Being a base model, this Dakota has not only the four, but also a manual, and that most wonderful of all base-model truck equipment: a bench seat. It’s all in very nice shape, except for a dent in the rear bumper; apparently someone bumped into it during a recent snowstorm. It also needs something called an “ignition actuator pin.” If I remember right, this is the doodad that connects the ignition lock cylinder to the actual ignition switch, buried inside the steering column. The seller isn’t clear whether or not you can actually start the thing in its current condition.
It also comes with a fiberglass tonneau cover, handy for keeping smaller cargo secure and dry, but a pain if you need to move big stuff.
Comparing these two is a bit like comparing apples and oranges, but if you’re shopping for cheap wheels, sometimes the body style doesn’t matter much. Either of these could be a good economical runabout; it just depends what style you prefer.
(Image credits: Craigslist sellers)
Those little FWD Capris were hot garbage and this one is overpriced.
The Dakota, on the other hand, could be 5.9 Magnum swapped in a couple of weekends to make that “Sport” decal mean something.
Man, I cannot imagine how slow that Dakota must be with the 2.5. I owned two manual RWD Dakotas with the 3.9, an engine that was excellent at consuming large quantities of fuel while producing very little power along the way. My first Dakota was my first car ever. I learned to drive stick on that beast. I drove a manual V8 4×4 and considered trading in my second Dakota for the V8, but it wasn’t actually that much faster than the V6.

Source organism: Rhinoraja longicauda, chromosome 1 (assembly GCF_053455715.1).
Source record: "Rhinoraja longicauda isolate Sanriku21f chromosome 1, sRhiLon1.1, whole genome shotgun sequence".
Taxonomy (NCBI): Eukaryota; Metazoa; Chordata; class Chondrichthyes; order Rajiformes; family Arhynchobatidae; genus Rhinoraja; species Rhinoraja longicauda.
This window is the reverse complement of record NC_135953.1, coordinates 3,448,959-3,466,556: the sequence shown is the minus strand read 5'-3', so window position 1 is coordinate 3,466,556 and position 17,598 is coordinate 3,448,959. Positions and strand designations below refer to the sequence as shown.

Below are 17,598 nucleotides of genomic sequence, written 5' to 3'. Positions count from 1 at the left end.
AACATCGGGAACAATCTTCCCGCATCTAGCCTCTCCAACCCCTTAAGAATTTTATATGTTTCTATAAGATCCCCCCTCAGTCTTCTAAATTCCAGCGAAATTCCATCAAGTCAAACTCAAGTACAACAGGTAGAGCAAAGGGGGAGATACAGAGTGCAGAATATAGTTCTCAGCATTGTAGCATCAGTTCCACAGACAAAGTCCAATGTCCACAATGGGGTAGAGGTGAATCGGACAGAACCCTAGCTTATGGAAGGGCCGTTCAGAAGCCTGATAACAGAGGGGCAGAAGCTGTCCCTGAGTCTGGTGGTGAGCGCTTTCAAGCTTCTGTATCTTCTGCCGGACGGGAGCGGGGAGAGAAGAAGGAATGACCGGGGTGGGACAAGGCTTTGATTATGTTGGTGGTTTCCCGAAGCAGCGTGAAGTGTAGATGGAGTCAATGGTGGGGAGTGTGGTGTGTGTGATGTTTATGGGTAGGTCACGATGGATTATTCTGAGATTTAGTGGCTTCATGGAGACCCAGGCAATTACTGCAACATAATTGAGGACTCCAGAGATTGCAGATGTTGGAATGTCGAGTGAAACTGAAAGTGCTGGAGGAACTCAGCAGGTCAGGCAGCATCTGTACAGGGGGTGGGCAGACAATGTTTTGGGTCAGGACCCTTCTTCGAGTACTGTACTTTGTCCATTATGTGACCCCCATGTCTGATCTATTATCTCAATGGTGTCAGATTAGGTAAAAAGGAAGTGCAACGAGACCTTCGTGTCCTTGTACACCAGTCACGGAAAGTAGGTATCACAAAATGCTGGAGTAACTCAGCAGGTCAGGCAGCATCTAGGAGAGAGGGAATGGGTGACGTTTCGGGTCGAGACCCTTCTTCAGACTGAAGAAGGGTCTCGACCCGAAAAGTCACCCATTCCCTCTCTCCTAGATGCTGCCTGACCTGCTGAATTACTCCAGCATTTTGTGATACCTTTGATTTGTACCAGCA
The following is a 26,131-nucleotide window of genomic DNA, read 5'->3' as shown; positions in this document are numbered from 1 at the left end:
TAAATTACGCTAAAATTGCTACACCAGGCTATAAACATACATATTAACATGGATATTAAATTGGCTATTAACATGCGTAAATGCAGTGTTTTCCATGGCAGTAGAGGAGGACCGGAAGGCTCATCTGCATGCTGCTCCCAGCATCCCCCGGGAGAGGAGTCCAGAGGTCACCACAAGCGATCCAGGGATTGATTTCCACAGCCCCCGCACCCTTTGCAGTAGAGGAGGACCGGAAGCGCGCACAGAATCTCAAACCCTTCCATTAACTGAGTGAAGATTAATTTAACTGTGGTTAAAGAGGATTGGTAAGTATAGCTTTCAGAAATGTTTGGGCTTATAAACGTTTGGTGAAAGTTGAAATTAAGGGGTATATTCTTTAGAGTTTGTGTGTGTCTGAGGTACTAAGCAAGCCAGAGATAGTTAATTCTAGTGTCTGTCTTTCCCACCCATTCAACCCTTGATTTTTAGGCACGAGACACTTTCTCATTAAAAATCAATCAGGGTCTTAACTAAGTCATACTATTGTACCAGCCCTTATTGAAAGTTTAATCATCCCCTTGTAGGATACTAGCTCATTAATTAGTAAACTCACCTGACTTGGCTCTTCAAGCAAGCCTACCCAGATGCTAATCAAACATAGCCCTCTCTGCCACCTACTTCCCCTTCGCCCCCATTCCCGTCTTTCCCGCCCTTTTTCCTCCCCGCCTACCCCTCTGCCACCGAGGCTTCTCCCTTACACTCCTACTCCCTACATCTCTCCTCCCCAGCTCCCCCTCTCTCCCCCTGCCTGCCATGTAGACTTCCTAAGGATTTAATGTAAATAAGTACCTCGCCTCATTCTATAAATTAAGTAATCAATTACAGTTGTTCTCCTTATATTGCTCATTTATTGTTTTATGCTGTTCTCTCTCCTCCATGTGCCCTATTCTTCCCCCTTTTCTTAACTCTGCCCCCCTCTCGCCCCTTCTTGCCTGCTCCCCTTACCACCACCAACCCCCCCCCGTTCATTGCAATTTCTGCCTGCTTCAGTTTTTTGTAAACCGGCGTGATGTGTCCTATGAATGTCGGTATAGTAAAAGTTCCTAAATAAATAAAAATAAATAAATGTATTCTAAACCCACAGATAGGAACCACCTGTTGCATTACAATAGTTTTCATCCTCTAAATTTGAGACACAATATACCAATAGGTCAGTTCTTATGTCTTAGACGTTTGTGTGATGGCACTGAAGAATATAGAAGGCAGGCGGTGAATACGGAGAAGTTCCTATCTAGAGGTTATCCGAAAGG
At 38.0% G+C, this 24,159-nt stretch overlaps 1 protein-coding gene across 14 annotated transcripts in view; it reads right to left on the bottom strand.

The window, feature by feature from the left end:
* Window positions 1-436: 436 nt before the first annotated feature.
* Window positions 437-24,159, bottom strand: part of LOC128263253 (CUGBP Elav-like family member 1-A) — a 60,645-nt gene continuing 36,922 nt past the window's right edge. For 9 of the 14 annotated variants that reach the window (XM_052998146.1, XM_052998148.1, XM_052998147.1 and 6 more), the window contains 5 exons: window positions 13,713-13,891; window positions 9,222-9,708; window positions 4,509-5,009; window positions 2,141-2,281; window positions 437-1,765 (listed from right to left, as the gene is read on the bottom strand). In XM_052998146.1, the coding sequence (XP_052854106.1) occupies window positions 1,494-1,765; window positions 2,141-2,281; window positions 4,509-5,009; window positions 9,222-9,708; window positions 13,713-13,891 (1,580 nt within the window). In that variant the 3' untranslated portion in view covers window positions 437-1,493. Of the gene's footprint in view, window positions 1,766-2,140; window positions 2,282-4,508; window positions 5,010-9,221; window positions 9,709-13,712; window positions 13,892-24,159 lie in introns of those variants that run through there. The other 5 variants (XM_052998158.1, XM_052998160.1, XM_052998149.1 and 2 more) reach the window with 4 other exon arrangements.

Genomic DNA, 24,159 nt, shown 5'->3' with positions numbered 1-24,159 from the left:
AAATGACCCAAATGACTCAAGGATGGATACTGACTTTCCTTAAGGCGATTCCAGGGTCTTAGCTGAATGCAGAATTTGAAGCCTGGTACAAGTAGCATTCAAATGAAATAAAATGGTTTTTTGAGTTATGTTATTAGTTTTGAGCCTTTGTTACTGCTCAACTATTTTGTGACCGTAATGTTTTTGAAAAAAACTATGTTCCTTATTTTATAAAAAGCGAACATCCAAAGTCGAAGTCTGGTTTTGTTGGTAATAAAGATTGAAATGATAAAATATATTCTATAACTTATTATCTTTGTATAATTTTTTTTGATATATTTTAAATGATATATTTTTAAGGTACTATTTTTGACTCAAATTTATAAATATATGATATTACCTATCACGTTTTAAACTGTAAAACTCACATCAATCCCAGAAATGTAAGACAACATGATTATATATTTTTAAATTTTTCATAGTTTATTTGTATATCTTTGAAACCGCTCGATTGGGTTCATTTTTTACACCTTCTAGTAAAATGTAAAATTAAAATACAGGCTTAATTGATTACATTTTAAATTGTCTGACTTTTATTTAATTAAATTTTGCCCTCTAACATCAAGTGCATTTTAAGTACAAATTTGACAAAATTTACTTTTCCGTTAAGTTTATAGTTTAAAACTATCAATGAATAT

Out of all of the cars I’ve owned, my Dakotas were the most reliable. Both of mine were somehow rust free even though they were PA cars. They were very useful trucks and extremely easy to work on. They were great for learning to wrench on my own.
My first one had a bench seat and was surprisingly comfortable for my back back. My second one had the sport pack like this one does, but with bucket seats. I loved the blacked out bumpers and trim but the bucket seats didn’t go back far enough for me, and I’m only 5’10”, so the bench is definitely the winner.
How fun would it be to stick a 2.5 turbo in this thing?
I’d go Dakota 10/10 times in this comparison, if only because I always thought about slapping a turbo to an original Dakota with the K-Car 2.5 to try and have some fun with.
If I wanted one just to drive as a daily, I’d try and find the 1997-2002 Dakota’s (it was dropped after 2002) that came with the AMC I4 instead.
Waded in expecting to vote for the quirky Capri, but that honest little truck reeled me in. That interior shot is missing only a phone book & couch cushion to match the scene where I taught my daughter to use a clutch. Bench seat and lack of rust wins today.
Mazda adjacent is my choice, and the dog lying in the sun did sway me just a little, but I was leaning that way already,,, the Dakota is OK, I just prefer the breeze.
My father had a four cylinder Dakota Sport just like that one when I was in high school, though his was blue and have a bed that was already rusted through despite being less than a decade old. It was not what you would call glamorous or fast by any means, but it got decent enough fuel economy and was quite reliable. Honestly, it was the truck that most truck owners really needed.
If the Dodge was a 4X4, I’d go that way. As they’re both 4X2 the Mercury wins.